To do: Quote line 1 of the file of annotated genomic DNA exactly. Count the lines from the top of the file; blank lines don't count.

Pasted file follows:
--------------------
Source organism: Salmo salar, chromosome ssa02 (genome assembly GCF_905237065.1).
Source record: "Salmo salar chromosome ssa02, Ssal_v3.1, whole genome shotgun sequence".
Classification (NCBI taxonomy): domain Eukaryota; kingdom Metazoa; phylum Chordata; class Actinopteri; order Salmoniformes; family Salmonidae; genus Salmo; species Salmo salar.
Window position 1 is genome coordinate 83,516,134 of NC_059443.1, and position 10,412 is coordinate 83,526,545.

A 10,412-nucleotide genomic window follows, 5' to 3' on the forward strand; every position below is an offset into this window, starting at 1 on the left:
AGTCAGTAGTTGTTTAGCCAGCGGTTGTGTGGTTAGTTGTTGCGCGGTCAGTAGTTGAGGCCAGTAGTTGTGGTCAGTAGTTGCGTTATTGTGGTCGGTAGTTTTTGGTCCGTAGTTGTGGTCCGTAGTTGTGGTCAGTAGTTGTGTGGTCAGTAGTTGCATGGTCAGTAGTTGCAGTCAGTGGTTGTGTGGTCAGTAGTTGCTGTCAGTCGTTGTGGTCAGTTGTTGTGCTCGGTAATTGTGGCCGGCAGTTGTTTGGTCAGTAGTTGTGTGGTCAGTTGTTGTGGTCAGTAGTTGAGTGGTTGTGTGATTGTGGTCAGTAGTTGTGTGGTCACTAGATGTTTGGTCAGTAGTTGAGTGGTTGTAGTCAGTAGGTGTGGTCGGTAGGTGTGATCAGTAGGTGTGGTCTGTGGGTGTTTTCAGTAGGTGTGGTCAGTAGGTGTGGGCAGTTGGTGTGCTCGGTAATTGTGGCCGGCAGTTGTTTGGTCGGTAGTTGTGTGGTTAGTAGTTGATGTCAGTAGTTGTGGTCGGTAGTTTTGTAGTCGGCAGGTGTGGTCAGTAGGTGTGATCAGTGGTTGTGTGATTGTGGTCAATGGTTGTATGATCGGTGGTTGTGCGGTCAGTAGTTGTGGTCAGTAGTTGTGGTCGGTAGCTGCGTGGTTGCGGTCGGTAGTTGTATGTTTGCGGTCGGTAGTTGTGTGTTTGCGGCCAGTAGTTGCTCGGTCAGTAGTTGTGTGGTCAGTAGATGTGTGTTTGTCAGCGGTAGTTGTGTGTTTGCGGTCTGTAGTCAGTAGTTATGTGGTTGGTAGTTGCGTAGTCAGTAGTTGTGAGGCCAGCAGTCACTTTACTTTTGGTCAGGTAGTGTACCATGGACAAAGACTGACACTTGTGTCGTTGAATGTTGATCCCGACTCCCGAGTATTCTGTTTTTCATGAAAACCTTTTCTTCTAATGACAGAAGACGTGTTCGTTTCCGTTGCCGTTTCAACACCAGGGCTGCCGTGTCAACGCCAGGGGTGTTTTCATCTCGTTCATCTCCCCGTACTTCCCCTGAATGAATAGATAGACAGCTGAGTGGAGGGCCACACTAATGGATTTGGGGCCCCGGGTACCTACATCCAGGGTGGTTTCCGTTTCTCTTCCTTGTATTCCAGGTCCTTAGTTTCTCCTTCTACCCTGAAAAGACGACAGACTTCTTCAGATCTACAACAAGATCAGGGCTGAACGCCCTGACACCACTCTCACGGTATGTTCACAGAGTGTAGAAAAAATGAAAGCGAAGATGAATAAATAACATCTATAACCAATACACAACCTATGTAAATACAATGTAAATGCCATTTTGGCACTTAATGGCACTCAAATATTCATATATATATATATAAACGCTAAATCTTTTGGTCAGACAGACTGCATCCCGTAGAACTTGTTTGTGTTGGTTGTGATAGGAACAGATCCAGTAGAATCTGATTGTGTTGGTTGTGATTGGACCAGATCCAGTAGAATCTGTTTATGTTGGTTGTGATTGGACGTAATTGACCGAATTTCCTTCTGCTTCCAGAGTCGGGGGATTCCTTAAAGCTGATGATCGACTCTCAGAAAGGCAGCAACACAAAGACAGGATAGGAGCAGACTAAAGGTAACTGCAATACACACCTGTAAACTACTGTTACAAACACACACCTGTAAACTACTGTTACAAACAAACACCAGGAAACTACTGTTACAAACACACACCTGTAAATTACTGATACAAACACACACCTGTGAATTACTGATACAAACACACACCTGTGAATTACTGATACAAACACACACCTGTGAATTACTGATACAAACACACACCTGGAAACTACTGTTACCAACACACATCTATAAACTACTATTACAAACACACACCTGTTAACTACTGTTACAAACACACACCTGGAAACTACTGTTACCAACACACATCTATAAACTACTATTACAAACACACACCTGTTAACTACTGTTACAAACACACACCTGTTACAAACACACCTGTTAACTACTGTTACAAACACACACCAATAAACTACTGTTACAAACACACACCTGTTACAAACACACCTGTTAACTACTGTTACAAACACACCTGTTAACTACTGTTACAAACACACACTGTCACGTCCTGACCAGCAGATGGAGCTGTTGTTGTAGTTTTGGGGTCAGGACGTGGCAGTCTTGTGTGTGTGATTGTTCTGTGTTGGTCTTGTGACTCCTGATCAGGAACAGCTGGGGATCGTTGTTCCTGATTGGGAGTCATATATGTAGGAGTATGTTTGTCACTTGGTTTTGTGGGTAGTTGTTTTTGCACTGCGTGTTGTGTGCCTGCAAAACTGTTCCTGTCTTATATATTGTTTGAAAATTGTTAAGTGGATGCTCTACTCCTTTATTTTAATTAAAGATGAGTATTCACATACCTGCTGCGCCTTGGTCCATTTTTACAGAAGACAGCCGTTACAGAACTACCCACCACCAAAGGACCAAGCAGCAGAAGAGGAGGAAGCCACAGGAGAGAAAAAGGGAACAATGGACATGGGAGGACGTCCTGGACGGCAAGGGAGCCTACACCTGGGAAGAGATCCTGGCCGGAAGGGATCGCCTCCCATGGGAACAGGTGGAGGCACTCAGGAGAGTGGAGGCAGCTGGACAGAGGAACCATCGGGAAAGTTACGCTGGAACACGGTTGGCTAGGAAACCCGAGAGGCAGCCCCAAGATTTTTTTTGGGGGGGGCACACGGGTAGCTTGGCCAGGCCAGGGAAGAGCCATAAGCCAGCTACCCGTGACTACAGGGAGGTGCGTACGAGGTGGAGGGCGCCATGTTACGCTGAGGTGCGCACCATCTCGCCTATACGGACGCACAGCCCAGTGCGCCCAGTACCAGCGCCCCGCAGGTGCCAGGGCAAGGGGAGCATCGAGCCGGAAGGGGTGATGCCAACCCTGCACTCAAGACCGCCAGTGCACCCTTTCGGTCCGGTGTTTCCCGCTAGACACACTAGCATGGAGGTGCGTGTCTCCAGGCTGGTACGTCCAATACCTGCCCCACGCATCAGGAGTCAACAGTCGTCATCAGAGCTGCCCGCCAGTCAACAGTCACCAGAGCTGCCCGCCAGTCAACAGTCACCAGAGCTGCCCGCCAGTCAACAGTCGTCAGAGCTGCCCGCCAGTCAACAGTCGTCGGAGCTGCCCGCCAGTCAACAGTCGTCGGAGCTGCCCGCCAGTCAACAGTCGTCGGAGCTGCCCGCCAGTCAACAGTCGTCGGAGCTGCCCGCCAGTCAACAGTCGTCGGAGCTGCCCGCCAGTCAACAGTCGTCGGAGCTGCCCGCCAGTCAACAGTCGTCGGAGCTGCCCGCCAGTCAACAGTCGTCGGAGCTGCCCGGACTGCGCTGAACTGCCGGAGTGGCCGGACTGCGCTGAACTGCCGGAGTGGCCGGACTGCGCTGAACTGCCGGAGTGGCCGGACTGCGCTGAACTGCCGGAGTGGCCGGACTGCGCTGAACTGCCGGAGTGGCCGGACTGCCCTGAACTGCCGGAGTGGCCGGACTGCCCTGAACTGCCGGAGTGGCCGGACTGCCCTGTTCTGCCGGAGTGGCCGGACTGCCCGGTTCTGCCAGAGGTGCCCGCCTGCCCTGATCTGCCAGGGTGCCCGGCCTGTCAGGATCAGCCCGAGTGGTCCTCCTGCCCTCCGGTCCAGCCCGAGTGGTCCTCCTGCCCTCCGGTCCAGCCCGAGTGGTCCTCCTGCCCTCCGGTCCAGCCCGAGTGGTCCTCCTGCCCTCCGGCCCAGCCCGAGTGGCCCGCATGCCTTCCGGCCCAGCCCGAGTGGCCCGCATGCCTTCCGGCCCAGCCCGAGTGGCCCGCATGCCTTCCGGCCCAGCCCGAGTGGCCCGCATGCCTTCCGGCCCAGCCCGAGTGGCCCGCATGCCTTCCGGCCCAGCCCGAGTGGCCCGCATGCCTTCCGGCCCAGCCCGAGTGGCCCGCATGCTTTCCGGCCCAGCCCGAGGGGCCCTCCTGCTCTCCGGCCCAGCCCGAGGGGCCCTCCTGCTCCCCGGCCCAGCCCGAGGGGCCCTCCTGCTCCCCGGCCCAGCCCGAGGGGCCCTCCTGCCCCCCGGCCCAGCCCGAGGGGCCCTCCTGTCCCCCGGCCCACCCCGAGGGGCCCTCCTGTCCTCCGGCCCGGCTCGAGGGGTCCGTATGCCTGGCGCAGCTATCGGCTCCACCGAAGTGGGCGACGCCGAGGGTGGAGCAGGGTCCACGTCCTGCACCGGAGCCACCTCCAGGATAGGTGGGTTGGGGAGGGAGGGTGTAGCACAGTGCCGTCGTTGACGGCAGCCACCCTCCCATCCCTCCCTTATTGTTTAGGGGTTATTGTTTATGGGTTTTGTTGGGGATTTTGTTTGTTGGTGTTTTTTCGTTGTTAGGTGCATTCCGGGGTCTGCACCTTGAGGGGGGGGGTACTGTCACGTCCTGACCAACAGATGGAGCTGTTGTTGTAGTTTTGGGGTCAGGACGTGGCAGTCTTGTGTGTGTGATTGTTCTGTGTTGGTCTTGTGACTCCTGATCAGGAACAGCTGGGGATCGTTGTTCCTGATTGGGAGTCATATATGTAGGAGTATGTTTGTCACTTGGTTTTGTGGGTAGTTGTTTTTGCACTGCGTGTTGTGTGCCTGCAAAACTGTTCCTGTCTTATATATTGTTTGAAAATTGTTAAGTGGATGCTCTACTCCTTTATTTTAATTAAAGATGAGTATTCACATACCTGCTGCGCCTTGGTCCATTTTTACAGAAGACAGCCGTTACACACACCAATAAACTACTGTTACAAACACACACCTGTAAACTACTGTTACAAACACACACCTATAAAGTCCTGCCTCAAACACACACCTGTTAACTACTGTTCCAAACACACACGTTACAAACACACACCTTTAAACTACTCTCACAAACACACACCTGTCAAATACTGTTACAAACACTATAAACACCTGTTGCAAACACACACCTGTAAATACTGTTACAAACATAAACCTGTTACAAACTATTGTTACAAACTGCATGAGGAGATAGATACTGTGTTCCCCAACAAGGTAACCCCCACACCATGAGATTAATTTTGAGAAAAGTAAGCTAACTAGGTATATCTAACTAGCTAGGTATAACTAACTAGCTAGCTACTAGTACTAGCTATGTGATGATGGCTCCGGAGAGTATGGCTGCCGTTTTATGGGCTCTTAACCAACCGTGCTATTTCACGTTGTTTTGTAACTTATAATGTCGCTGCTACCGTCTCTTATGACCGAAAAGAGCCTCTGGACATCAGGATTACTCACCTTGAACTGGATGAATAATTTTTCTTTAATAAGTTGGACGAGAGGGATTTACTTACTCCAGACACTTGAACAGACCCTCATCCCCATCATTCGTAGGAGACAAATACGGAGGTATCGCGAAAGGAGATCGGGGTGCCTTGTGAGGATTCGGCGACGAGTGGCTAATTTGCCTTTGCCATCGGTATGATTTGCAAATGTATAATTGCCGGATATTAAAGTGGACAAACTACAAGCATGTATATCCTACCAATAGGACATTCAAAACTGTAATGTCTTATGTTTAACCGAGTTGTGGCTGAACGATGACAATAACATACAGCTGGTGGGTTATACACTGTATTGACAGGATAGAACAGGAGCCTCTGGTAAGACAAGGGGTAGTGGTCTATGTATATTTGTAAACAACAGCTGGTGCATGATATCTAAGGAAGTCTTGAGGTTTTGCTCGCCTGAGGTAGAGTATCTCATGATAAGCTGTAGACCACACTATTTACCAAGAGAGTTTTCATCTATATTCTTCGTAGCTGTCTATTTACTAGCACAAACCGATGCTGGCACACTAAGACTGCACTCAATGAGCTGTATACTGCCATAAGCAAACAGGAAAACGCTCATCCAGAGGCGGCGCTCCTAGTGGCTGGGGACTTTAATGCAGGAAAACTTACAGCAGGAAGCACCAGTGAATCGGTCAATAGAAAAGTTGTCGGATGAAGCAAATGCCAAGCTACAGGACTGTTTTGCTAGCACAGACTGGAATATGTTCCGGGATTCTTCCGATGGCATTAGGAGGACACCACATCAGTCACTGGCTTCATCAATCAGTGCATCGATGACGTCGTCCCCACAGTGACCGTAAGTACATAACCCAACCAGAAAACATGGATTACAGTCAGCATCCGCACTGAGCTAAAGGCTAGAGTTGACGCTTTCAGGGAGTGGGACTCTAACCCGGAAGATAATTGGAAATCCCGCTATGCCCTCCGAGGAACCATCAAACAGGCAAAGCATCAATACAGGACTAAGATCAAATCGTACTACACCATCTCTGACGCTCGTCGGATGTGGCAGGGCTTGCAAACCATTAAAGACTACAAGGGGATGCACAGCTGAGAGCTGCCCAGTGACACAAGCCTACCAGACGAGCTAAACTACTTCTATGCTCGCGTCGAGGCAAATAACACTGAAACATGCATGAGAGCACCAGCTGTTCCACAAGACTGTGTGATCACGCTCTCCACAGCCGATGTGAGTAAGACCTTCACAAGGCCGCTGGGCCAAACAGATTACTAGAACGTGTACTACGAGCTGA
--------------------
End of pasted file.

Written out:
Source organism: Salmo salar, chromosome ssa02 (genome assembly GCF_905237065.1).